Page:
Our School History
A message from Cardinal George Basil Hume O.S.B, Archbishop of Westminster on the event of the Golden Jubilee of our Parish.
‘Abbots Langley has the privilege to be the birthplace of Nicholas Breakspear who was elected Pope Adrian IV in 1154. This is a unique privilege. No other village or town in this country can boast of having one of its sons called to be Vicar of Christ.
The Salvatorian Fathers came from their Motherhouse in Rome to Wealdstone, Middlesex, in 1901.
In 1928 the Salvatorians found it necessary to provide a house of studies for the priesthood. Cardinal Bourne, then Archbishop of Westminster, welcomed the fathers to open a college at Abbots Langley and establish a new parish for the few catholics living in the area. The house was appropriately named Breakspear College and the parish dedicated to St Saviour.
It is now fifty years since these early beginnings. The parish from a handful of people attending mass in the College Chapel has become a large parish with a beautiful modern Church, a Parish hall and all the activities of a thriving parish.
God has blessed with much fruit the efforts and hard work of the salvatorian Fathers and the parishioners of Abbots Langley these fifty years. May He reward them and bless their work especially in this Golden jubilee year’
Basil Hume 3rd April 1978
From its beginnings as the home of the Salvatorian College our Parish has flourished. In March 1930 the first Salvatorian sisters came to the parish, Sisters Claudia and Illidia. As soon as they arrived they started making preparations to open a small infants or kindergarten school in accordance with the wishes of Cardinal Bourne. In September 1930 the first of the sisters trained to be a teacher arrived in the parish, Sister Bonosa by name, and took up residence in the Convent on Gallows Hill.
The original school continued to thrive and in January 1952 opened with the future Sister Josephine teaching in the Parish School during her postulancy, prior to going to Rome for her Novitiate.
On July 26th 1961 the original Parish School closed and, until the new school opened in 1966 all children attended a Catholic School in Oxhey.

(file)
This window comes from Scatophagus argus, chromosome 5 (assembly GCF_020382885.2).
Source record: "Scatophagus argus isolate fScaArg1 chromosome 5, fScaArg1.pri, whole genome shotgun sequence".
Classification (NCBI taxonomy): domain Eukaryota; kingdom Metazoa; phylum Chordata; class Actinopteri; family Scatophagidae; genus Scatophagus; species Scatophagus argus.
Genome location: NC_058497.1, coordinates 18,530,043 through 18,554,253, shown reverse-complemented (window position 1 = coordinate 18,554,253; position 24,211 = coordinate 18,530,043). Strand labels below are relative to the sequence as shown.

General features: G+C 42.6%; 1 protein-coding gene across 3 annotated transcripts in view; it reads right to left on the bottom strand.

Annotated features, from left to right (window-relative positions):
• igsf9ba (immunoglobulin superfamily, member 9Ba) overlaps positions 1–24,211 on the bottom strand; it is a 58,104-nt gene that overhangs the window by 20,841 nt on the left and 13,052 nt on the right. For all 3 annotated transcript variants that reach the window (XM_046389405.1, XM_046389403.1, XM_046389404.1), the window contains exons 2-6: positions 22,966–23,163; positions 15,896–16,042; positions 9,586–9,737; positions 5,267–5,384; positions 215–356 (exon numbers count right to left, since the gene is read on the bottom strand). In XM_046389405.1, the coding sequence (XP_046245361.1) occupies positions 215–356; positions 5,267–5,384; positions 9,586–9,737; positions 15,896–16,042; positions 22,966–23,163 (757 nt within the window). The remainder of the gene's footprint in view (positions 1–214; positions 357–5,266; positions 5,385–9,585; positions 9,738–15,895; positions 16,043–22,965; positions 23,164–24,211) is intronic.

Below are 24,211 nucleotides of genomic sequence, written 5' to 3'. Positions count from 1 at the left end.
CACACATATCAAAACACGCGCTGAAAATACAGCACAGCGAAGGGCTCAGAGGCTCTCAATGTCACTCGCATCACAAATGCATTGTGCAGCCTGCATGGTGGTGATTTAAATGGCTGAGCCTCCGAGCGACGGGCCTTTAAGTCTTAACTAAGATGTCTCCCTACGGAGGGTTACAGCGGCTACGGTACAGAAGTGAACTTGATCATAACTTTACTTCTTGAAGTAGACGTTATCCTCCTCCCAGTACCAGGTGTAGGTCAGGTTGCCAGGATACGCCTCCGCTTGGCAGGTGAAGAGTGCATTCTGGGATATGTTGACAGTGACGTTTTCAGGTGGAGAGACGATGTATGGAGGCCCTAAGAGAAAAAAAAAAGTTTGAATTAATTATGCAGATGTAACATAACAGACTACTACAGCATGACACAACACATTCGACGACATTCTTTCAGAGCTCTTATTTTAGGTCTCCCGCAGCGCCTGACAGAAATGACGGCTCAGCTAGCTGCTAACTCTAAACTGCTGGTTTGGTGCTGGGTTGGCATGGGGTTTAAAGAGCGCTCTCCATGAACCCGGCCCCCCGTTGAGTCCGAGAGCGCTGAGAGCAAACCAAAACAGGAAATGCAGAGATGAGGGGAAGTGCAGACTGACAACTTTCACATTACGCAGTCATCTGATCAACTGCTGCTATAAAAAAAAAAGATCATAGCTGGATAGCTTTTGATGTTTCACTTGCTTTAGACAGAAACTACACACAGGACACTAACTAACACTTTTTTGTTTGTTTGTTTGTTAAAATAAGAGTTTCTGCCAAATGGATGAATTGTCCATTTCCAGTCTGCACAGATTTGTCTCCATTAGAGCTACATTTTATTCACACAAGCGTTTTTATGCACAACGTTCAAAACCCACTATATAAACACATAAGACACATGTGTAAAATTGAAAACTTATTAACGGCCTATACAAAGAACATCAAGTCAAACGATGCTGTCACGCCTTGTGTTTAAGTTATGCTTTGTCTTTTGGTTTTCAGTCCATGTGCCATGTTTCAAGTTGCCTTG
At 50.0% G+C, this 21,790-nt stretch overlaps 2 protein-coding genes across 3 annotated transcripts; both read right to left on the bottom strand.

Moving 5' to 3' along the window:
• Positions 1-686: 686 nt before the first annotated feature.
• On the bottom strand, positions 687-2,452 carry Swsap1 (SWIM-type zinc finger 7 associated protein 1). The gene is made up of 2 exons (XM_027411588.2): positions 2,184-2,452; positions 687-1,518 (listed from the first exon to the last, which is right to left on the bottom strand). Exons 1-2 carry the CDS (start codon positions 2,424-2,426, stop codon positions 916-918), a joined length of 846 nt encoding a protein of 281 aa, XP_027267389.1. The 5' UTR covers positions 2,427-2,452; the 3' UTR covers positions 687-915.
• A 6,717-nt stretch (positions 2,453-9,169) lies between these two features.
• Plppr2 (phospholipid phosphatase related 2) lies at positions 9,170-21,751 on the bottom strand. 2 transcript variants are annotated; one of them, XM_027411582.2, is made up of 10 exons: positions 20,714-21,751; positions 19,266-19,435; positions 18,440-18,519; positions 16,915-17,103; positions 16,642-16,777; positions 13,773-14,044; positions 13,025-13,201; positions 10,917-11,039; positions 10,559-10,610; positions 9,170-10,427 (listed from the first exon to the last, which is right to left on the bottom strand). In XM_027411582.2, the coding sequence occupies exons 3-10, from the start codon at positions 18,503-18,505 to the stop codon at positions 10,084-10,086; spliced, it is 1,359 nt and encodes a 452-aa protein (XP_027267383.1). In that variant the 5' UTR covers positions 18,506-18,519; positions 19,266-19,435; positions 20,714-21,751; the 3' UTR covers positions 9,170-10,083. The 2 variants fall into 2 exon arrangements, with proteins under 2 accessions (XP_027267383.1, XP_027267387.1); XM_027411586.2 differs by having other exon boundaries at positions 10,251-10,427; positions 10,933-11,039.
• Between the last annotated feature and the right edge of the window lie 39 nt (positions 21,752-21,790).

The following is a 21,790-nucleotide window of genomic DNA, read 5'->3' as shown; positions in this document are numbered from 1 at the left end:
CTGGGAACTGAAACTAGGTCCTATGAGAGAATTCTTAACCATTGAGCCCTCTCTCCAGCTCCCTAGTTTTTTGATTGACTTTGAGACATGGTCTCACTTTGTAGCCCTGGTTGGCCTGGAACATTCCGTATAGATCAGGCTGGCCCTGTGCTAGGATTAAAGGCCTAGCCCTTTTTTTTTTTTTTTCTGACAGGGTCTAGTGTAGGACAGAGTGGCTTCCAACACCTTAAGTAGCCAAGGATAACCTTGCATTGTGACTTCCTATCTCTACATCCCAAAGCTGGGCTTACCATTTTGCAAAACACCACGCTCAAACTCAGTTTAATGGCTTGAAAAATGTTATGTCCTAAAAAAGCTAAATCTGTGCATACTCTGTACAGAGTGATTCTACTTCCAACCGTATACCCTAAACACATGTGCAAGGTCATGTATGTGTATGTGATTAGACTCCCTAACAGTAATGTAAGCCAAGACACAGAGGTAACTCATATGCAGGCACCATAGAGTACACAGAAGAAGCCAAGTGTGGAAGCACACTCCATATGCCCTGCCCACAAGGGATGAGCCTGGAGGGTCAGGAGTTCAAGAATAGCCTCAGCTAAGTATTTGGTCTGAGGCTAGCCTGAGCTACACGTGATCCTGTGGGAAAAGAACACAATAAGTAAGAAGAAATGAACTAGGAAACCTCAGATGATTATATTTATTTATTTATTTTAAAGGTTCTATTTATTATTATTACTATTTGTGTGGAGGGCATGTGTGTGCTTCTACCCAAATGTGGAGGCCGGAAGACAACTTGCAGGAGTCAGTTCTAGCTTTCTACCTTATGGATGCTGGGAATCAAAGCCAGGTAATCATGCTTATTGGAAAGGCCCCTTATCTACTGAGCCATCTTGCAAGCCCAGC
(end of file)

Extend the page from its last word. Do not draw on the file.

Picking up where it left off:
Our church, as it stands today, was officially opened and blessed by His Grace Archbishop Heenan on June 28th 1964. The building of the new Catholic Primary School for the Sisters and the Parish began on the 2nd November when Father Philip blessed the site in the Convent grounds and turned the first turf.
The first meeting of the Board of Managers of Divine Saviour School was held on 6th April 1965.
We are delighted to say that the hand recorded minutes of the first meeting of the board are still safely stored in the school and from these we know that at that meeting;
‘The election of the chairman then took place. On Mother Josephine’s proposal, Rev. Fr. Philip McCabe was elected chairman and took the chair for the rest of the meeting.
Then followed the official appointment of Mother Josephine O’Malley as headmistress of the new school. The title ’Divine Saviour School’ chosen by the Congregation of the Sisters of the Divine Saviour was also approved.’
Then followed the appointment of the teachers and preparations to welcome the children to the new school. The number on role when the classrooms opened in January 1966 was 91.
Our school has been led by 6 headteachers in all.
Sr Josephine who opened our school to pupils in January 1966 oversaw our school through its infancy and saw it grow considerably over her 17 year tenure as headteacher. She handed the reins to Anne Sparksman, who was in charge until 1999. Lisa Barton became the next headteacher and led the school until 2004 when Philip Gibbs became the first male headteacher at the school. He in turn handed leadership to Stephen Wheatley who became executive headteacher of Divine Saviour School in 2016. Our current headteacher is Helen Wilson who took on the role of leadership in September 2022.
The Divine Saviour Archives
A selection of photos from 1966 onwards